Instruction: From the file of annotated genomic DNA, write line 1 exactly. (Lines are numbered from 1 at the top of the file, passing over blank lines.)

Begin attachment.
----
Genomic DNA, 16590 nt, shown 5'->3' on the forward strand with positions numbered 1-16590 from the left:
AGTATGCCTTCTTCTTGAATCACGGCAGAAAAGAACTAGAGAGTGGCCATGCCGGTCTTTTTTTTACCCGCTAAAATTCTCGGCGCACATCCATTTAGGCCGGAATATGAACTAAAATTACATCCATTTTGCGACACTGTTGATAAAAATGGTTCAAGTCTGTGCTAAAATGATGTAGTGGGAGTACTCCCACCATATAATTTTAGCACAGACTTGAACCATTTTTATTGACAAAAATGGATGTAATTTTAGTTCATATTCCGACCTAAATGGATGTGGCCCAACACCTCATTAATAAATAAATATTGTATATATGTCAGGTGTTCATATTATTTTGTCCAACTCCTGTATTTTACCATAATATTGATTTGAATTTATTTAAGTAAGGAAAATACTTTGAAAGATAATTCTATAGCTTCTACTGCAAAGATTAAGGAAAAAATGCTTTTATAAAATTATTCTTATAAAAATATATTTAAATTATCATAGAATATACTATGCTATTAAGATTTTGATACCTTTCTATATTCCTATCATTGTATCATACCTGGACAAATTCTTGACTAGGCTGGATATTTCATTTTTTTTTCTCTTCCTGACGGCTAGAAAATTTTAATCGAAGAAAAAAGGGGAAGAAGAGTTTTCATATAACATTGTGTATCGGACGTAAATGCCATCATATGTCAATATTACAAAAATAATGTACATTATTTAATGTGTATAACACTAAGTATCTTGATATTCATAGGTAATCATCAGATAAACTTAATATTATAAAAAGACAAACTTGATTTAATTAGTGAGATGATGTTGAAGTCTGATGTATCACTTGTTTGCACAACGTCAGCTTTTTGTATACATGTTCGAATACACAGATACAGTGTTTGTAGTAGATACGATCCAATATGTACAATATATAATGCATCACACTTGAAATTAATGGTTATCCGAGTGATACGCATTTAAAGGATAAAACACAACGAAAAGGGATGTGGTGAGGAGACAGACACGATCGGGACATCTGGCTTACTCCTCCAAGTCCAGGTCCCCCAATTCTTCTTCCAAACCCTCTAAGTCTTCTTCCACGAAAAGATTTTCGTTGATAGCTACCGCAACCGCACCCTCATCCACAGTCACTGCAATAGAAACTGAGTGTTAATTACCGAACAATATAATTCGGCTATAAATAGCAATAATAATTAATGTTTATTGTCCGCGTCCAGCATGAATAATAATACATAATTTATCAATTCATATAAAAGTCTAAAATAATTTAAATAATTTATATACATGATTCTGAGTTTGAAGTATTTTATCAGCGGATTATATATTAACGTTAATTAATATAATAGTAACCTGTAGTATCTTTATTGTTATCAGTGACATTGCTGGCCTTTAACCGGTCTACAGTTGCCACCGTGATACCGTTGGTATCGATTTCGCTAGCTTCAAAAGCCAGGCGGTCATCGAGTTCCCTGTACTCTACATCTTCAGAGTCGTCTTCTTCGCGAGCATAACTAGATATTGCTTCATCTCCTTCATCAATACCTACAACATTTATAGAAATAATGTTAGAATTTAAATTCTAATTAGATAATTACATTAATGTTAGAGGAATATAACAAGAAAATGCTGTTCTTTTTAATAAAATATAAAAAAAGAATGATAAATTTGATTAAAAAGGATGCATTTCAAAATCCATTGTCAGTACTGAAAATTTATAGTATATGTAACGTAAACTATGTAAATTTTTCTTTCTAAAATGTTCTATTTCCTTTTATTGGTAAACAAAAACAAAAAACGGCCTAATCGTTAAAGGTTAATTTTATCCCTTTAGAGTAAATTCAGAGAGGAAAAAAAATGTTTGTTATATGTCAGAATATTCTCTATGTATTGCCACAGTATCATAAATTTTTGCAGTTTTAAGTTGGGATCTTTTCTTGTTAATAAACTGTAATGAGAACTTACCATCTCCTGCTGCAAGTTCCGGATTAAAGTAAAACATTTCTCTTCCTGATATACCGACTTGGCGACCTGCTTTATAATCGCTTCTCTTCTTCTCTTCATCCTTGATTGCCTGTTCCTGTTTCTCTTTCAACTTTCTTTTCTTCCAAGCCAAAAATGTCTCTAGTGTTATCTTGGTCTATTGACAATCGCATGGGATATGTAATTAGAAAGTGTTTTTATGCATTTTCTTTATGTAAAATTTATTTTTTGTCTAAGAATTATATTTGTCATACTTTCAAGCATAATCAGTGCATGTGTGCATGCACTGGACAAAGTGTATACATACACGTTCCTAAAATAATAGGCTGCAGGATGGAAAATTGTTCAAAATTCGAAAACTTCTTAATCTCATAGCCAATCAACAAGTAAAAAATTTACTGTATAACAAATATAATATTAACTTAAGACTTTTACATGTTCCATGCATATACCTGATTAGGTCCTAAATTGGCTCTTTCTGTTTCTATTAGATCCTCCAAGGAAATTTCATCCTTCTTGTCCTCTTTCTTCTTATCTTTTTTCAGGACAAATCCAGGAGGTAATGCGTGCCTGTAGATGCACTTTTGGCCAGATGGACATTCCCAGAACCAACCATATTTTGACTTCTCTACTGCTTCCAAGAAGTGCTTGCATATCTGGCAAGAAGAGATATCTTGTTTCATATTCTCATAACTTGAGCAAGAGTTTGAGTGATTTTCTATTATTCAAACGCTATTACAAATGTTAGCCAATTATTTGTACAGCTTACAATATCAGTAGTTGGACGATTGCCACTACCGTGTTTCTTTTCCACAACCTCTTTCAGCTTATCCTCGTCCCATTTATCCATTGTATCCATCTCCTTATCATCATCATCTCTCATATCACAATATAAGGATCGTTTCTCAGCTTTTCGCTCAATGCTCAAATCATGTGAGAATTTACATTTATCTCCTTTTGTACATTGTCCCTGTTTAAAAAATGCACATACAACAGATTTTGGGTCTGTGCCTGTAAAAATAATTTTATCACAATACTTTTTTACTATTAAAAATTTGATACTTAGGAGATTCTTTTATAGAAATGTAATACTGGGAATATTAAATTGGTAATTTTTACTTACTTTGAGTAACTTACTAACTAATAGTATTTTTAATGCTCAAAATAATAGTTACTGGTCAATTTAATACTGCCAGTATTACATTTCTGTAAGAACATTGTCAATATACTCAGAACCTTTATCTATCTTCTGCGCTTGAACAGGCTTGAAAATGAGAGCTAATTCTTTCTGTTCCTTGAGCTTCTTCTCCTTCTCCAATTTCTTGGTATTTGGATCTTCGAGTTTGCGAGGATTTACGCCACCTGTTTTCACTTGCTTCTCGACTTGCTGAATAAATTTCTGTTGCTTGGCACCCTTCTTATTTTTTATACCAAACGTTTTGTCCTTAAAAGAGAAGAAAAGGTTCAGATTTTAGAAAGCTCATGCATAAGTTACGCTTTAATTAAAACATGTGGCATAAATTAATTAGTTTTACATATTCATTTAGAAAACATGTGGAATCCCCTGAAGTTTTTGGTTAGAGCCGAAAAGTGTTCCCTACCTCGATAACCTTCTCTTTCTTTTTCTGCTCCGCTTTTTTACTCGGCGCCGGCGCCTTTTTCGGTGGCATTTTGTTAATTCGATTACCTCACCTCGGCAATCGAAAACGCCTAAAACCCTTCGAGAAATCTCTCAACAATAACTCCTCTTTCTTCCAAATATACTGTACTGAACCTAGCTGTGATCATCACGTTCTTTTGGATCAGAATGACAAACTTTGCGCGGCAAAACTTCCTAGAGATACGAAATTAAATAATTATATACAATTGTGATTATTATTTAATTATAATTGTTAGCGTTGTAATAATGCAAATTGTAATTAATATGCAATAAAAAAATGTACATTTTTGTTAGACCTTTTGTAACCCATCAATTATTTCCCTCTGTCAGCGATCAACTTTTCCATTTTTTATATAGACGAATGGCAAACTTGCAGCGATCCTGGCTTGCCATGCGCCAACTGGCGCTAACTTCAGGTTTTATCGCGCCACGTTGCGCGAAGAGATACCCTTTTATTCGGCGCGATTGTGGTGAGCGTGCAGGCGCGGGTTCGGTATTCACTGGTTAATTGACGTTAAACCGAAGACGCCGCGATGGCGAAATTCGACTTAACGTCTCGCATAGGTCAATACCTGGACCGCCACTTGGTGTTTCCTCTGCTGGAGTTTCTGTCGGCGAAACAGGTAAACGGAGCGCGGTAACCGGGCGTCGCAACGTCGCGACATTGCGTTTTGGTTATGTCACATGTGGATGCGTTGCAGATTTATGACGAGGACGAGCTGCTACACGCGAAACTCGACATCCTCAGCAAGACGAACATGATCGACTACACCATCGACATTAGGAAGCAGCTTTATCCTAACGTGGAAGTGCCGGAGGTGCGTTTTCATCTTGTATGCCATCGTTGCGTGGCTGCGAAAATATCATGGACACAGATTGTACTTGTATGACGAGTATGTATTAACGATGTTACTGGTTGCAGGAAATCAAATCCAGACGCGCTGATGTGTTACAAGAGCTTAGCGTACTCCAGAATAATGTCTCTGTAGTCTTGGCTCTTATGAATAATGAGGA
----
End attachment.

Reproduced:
Genomic DNA, 16590 nt, shown 5'->3' on the forward strand with positions numbered 1-16590 from the left: